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A catalytic converter is shown at an exhaust shop.

What You Need to Know About Catalytic Converters

The catalytic converter is the most important part of your car’s emissions control system. While it isn’t strictly necessary for your vehicle to function, it is critical for reducing harmful emissions. Most of the time, you will never need to think twice about it as catalytic converters are designed to last for the life of your vehicles; however, there are times when you may need to consider visiting an exhaust shop to get it checked. Like any mechanical component, a catalytic converter can fail or be damaged, and if it does, your car’s performance will be affected.

What Is a Catalytic Converter?

If you look at the exhaust system under your car, you will find three main components: the catalytic converter, resonator, and the muffler. The catalytic converter is always the one closest to the engine since it relies on the heat of the exhaust gasses to activate the catalysts. There are no moving parts inside the device. It uses a honeycomb structure made from ceramic, oxides, and precious metals, particularly platinum. These materials react to the exhaust gasses, turning toxic carbon monoxide and hydrocarbons into harmless carbon dioxide and oxidane (water).

Catalytic converters were first added to cars in the mid-1970s in response to the first emissions regulations. These early devices contributed to the end of the muscle car era because they restricted airflow from the engine and required the removal of lead from gasoline (lead increased octane ratings, but it is one of the chemicals that can “poison” a catalytic converter and damage it). However, modern catalytic converters have a negligible effect on performance. Modern exhaust systems are far better designed for good airflow, and computerized engine control units further optimize engine output.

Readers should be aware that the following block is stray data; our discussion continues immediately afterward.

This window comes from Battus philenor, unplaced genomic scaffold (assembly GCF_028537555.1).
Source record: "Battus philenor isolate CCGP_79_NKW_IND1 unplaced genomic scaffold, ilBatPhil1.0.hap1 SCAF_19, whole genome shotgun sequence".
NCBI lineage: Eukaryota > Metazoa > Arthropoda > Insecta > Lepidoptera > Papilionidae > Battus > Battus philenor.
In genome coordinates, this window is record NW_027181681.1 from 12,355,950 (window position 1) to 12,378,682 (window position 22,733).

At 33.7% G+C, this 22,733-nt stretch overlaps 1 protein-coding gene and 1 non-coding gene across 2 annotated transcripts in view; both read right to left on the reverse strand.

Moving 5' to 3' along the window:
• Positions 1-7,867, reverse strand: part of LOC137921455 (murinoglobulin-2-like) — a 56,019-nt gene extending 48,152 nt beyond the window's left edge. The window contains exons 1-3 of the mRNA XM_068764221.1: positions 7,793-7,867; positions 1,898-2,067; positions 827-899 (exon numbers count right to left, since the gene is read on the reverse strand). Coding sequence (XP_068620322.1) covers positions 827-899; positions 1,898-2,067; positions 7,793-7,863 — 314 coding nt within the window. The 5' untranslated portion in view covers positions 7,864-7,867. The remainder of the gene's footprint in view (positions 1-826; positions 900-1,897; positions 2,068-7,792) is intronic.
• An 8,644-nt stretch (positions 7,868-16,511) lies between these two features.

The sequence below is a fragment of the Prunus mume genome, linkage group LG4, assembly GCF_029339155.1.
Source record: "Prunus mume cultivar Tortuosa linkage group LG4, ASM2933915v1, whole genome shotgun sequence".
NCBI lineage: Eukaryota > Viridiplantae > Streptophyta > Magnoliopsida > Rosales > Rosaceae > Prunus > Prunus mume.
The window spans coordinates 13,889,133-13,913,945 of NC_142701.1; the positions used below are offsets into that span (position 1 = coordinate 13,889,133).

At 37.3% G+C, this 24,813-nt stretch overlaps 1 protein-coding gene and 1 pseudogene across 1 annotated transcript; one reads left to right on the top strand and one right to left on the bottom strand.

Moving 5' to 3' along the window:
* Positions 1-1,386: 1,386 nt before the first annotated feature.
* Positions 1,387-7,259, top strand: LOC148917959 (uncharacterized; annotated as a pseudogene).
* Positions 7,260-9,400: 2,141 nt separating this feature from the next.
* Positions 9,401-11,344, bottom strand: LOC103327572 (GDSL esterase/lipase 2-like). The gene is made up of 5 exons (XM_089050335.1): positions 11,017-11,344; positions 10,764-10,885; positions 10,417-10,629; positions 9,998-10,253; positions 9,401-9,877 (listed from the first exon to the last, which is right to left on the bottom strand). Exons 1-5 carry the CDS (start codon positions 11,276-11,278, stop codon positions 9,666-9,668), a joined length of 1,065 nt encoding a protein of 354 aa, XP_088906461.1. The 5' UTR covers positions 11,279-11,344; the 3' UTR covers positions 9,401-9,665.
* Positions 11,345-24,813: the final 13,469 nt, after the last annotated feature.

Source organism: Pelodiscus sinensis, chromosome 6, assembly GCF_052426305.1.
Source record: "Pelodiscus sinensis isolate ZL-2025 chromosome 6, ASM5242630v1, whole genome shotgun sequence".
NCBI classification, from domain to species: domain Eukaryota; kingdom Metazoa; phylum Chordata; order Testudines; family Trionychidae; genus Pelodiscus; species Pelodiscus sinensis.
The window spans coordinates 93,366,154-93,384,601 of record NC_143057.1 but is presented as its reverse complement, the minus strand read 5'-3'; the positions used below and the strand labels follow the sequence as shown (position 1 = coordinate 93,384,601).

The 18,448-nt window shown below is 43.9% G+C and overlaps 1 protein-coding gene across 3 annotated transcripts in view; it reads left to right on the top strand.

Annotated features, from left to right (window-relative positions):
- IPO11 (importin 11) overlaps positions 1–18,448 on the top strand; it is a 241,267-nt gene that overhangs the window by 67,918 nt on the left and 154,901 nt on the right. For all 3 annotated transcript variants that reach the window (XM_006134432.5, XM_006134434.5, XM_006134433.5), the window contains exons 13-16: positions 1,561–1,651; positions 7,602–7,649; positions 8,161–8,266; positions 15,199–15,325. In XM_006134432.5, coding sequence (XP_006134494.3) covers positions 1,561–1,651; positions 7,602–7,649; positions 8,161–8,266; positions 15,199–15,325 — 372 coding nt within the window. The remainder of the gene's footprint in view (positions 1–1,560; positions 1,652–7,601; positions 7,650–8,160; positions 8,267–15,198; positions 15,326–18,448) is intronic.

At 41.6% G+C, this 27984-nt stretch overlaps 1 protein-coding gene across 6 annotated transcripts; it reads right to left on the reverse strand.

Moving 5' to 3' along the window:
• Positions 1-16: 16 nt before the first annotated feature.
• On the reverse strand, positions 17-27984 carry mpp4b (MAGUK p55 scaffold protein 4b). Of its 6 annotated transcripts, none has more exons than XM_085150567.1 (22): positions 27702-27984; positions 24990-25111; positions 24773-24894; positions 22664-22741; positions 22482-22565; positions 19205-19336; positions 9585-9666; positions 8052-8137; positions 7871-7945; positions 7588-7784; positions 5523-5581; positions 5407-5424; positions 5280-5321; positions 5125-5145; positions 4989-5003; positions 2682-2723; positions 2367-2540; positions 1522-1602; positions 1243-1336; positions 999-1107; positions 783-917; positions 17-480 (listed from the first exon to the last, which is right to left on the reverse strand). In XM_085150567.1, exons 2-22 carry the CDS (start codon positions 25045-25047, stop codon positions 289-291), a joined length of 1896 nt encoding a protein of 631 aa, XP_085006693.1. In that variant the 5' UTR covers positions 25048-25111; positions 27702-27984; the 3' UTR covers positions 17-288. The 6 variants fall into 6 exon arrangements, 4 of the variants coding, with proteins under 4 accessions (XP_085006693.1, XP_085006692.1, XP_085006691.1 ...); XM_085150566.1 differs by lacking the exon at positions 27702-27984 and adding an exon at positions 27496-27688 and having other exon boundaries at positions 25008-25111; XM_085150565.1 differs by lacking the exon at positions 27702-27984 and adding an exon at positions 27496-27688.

A mechanic is shown working on a catalytic converter.

What Can Go Wrong With a Catalytic Converter

Because a catalytic converter has no moving parts and is designed to last for the life of the vehicle, it will virtually never fail on its own. Every common type of failure is the result of either mechanical issues with other parts of the vehicle or outside damage to the exhaust system. This is good news because replacing a catalytic converter can be expensive. Because of the high cost of the precious metals inside it, a new catalytic converter will generally run between $1,000 and $2,000 before labor. In fact, one of the most common reasons to visit an exhaust shop for a new catalytic converter is because thieves stole your old one. That’s right. High metal prices have led to a surge in the number of catalytic converter thefts across the country.

Outside of thefts or damage from hitting road debris, most catalytic converter failures fall into two categories: clogging and overheating. Both of these issues are generally the result of engine problems, so if your catalytic converter stops functioning properly, make sure to find and solve the root cause of the problem before replacing the catalytic converter itself, or you’ll be back in the exhaust shop sooner or later. While it may be tempting to simply fix the obvious problem so you can pass emissions and not poison yourself with exhaust, as mentioned, buying new catalytic converters is not a cheap activity.

Also, be warned that a lot of what seem like catalytic converter problems may actually be caused by faulty sensors. The emissions control system in your vehicle relies on a number of sensors to finetune the air/fuel mixture being fed into the engine. These will include oxygen sensors on both ends of the catalytic converter and may have a collection of EGT (exhaust gas temperature) sensors, DPF (diesel particulate filter) sensors, and NOx sensors. If the wrong sensors fail, your car may behave as if there is an issue with the catalytic converter.

Catalytic Converter Contamination